Researchers at the University of Georgia have developed a new graphene-enhanced foam material that could significantly reduce health care-related infections caused by implanted medical devices, as well as drastically improve cleanup efforts following environmental disasters, such as oil spills.
The 3D foam is water repellent and exhibits antimicrobial and oil-water separation properties. Its versatility and relatively inexpensive production costs could make it a valuable resource for clinicians and those specializing in environmental remediation.
The material is a coarse foam with two fillers—hydrophobic electrically conductive graphene nanoplatelets and hydrophobic bactericidal copper microparticles.
According to the study, the team used E. coli as a test bacterium and found that the material resulted in a 99.9% bacterial reduction over a simple polymer. This high performance could improve the health outcomes for many of the many patients who experience health care-related infections from medical implants.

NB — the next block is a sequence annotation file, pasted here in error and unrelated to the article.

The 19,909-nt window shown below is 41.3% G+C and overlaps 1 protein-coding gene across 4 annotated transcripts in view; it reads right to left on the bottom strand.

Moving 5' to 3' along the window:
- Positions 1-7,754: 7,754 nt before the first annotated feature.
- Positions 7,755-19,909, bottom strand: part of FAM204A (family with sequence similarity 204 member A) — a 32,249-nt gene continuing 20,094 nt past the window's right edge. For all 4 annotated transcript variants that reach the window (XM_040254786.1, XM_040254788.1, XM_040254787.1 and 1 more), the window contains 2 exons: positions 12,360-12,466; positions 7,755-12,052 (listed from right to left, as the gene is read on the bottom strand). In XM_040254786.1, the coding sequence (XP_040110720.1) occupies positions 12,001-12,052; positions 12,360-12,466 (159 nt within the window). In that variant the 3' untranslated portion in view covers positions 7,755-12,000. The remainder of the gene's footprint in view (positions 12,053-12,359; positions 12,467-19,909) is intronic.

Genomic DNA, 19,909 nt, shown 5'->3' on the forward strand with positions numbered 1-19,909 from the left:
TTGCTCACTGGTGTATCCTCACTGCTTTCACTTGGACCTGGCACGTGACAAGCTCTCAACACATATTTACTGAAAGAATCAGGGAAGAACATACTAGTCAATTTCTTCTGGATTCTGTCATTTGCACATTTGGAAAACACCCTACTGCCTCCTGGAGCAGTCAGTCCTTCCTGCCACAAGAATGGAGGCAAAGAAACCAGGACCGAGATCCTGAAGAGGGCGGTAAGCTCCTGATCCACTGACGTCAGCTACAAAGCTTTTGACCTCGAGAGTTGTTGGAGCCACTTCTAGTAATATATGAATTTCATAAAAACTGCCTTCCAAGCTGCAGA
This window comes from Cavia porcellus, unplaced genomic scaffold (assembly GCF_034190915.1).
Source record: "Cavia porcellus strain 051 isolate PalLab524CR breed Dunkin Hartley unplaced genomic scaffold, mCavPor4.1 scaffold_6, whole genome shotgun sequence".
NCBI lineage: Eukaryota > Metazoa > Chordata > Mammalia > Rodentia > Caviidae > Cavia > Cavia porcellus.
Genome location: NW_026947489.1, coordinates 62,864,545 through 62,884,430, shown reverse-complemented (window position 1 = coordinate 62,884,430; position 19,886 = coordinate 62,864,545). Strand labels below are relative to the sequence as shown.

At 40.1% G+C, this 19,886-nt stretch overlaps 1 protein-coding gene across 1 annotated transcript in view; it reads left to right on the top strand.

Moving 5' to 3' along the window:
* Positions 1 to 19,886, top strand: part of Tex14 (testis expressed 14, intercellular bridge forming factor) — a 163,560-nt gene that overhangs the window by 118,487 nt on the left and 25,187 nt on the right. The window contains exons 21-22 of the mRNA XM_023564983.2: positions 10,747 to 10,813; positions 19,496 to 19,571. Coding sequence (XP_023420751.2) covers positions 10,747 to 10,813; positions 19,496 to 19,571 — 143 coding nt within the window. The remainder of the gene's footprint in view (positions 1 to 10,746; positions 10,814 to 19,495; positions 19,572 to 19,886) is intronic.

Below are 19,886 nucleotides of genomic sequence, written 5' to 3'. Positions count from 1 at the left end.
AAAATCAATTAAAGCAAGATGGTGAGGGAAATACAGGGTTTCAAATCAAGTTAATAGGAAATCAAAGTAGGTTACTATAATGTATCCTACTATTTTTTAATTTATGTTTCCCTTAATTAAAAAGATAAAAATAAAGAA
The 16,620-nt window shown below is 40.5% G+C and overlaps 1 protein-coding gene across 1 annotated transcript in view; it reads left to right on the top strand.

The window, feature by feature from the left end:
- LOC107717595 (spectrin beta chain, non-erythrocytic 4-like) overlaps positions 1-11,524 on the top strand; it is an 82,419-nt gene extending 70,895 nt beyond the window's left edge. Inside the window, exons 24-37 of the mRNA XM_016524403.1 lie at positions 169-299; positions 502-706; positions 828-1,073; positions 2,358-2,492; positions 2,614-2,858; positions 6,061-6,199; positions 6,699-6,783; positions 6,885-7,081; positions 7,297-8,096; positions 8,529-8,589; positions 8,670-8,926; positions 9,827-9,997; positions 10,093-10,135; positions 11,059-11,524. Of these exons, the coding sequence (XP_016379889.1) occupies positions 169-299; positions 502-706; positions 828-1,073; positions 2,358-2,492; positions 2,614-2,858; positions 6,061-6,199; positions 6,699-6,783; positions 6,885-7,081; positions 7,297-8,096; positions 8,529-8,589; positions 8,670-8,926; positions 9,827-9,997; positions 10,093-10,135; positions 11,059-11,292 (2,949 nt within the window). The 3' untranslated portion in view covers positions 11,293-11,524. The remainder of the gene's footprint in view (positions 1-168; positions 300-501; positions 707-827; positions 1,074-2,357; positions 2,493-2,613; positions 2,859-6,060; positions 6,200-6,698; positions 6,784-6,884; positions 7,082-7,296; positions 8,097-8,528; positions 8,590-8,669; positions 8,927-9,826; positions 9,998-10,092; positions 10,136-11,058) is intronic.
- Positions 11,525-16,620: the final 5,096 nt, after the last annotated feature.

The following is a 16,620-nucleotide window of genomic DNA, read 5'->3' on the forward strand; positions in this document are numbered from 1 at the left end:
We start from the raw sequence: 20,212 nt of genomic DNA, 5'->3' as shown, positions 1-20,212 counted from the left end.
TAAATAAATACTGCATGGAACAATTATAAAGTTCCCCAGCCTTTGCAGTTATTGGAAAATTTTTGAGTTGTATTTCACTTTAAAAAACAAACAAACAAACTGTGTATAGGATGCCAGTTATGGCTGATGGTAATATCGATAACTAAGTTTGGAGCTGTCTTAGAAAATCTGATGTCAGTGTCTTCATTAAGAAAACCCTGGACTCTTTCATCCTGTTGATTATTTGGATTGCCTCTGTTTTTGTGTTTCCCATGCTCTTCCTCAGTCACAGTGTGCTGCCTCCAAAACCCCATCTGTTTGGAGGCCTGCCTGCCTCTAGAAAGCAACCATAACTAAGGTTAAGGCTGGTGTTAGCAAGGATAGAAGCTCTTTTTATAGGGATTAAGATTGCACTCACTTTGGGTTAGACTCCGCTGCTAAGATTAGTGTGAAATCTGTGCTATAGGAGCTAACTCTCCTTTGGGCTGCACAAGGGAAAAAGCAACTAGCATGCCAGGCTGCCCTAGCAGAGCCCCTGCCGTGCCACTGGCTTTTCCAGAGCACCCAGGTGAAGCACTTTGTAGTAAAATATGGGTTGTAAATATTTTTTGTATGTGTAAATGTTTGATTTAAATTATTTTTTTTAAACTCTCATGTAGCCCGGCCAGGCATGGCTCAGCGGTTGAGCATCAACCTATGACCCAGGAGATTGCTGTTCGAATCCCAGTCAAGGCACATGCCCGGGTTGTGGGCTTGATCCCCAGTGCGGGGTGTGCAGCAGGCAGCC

“Current medical devices are prone to contamination,” said study author Hitesh Handa, associate professor at the University of Georgia. “When you put any medical device into the body, proteins are the first thing to stick to a surface, and they act like a glue that allows blood or bacteria to adhere. So, if we can stop the protein adsorption, half the battle is won.”
For environmental testing applications, researchers placed a 3D sponge made of the foam into various water mixtures, including chloroform, hydrochloric acid and other organic particles. The foam absorbed and removed the organic pollutants from the water, while also killing bacteria in the water itself. With its high capacity for separating water and other oil-based pollutants, at scale, the material could prove impactful in environmental cleanup from oil spills or other similar scenarios.
The researchers plan to apply the surface to medical devices and demonstrate its effectiveness before moving on to non-human animal trials and, eventually, testing in humans.